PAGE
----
Ratings

This media has not been rated yet.
Be the first one!

To rate this media or to interact with your friends, create a free mediatly account. You'll also be able to collaborate with our growing community and make it you digital entertainment center.

Friends who like

Sign up to see which of your friends like this.

Linked media  

Linking media

Mediatly © 2013

Mediatly, The multimedia social network

Discover new movies and TV shows to watch, novels or comics to read, music to hear and games to play thanks to your friends. It's fast, free, simple and enjoyable!
To start discover a new world, Sign up for free

  
Woodland Hills

Woodland Hills, Los Angeles

Type :  

  Summary  

Woodland Hills is a district in the city of Los Angeles, California.

Woodland Hills is located in the southwestern area of the San Fernando Valley, east of Calabasas and west of Tarzana, with Warner Center in its northern section. On the north Woodland Hills is bordered by West Hills, Canoga Park, and Winnetka, and on the south by Topanga and Malibu, California.

Some neighborhoods are in the foothills of the Santa Monica Mountains. Running east-west through the community is U.S. Route 101 and Ventura Boulevard, whose western terminus is at Valley Circle Boulevard in Woodland Hills.

  History  

The area was inhabited for approximately 8,000 years by Native Americans of the Fernandeño-Tataviam and Chumash-Venturaño tribes that lived in the Santa Monica Mountains and Simi Hills and close to the Arroyo Calabasas tributary of the Los Angeles River in present-day Woodland Hills. The first Europeans to enter the San Fernando Valley were the Portola Expedition in 1769, exploring 'Alta California' for Spanish missions and settlements locations. Seeing it from present-day Sepulveda Pass, the oak savanna inspired them to call the area Santa Catalina de Bononia de Los Encinos .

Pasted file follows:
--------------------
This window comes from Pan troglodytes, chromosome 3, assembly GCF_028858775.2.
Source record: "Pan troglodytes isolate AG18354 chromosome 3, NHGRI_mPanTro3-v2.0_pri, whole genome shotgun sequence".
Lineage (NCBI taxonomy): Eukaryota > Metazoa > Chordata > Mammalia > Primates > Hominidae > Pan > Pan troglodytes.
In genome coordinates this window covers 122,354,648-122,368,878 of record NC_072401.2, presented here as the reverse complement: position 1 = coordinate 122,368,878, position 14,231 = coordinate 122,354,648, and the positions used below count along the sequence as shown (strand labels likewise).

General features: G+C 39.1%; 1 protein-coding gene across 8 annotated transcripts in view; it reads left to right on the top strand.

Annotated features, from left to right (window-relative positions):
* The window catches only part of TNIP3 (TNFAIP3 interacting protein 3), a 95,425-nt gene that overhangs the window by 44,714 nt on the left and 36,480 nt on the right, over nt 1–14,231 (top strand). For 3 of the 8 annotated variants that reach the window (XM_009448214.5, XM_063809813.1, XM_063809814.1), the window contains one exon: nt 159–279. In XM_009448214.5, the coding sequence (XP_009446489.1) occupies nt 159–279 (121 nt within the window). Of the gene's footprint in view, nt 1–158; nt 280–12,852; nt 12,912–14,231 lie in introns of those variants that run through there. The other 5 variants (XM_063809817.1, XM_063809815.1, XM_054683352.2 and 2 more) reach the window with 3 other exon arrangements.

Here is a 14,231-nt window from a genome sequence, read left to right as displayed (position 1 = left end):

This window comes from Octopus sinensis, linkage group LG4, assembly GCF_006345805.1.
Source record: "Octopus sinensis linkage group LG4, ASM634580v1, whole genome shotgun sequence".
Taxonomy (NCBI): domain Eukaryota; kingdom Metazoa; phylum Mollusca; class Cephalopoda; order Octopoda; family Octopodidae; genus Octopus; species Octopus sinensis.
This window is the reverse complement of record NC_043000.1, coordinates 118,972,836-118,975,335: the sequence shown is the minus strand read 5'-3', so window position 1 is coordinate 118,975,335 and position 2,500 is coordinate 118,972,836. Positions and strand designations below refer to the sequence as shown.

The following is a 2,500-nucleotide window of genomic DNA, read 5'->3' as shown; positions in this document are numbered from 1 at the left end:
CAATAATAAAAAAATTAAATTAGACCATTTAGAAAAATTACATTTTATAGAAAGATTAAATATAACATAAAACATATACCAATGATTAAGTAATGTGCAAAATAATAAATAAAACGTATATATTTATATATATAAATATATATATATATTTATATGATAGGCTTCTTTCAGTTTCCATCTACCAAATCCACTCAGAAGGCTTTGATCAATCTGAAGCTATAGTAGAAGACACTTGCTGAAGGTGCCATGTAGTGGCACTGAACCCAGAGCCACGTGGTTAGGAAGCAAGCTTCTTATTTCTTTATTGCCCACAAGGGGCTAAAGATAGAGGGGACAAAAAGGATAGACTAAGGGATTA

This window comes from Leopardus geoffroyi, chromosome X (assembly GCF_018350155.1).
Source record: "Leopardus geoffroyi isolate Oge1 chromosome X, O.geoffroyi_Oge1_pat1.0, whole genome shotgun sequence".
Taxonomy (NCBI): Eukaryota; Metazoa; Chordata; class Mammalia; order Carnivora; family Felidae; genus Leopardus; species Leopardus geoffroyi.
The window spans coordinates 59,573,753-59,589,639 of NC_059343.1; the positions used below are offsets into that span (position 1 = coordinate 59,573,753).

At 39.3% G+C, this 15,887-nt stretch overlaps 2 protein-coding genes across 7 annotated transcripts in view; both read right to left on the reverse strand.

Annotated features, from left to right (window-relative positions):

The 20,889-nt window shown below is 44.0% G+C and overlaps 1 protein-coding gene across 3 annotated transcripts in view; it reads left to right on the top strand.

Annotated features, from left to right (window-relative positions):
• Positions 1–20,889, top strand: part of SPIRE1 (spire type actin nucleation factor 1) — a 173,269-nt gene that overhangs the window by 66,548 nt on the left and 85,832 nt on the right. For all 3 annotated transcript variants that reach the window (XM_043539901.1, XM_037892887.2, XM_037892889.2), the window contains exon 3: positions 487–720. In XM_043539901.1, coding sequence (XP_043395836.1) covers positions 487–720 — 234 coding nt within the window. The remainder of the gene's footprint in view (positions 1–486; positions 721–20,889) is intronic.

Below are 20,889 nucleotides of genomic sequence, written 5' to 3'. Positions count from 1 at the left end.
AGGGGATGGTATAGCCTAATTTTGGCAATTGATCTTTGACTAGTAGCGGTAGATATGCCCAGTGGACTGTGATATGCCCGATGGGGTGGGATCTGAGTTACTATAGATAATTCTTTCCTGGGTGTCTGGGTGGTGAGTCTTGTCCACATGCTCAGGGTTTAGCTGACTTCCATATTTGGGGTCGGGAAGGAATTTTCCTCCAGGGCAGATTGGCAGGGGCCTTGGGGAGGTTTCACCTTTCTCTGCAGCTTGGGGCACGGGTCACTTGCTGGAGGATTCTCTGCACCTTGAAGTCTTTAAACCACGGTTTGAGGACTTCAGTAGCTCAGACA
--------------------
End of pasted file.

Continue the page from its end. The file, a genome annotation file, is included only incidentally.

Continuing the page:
The Mission San Fernando Rey de España was established in 1797 and given the Valley's land, including future Woodland Hills. After the Mexican War of Independence the secularized Mission lands became the Rancho Ex-Mission San Fernando.

Ownership of the southern half of the Valley, south of present-day Roscoe Boulevard from Toluca Lake to Woodland Hills, by Americans began in the 1860s. First Isaac Lankershim (as the "San Fernando Farm Homestead Association") in 1869, then Isaac Lankershim's son, James Boon Lankershim, and Isaac Newton Van Nuys (as the "Los Angeles Farm & Milling Company") in 1873, and finally in the "biggest land transaction ever recorded in Los Angeles County" a syndicate led by Harry Chandler of the Los Angeles Times with Hobart Johnstone Whitley, Gen.
Moses Sherman and others in 1910.
The area was so big that 12 years passed—Van Nuys and Canoga Park were founded—before anyone would get around to the Woodland Hills area.

Victor Girard Kleinberger bought in the area from Chandler's group and founded the town of Girard in 1922. He sought to attract residents and businesses by developing an infrastructure, advertising in newspapers, and planting 120,000 trees. His 300 pepper trees forming an arch over Canoga Ave. between Ventura Boulevard and Saltillo St. are Los Angeles Historic-Cultural Monument #93 in 1972. Although his early efforts were criticized as providing only a dubious facade of economic activity , the Girard Golf Course completed in 1925 continues to operate today as the Woodland Hills Country Club, and his scheme was ultimately successful in attracting interest in the community.

In 1941 the community was renamed Woodland Hills. Harry Warner, of the Warner Bros. Studio, bought in the area in the 1940s for a horse ranch, named Warner Ranch. The modern Warner Center commercial zone is named for Harry and features high-rise buildings, hotels, and shopping centers. A major transit hub — the western end of the LACMTA Orange Line — opened here in October 2005.

The population of Woodland Hills is approximately 70,000. The region is recognized for having the warmest weather in the City of Los Angeles.

Show more

  Photos    

  Videos  

  Press reviews    

  User reviews

  Sources

Whole or part of the information contained in this card come from the Wikipedia article "Woodland Hills, Los Angeles", licensed under CC-BY-SA full list of contributors here.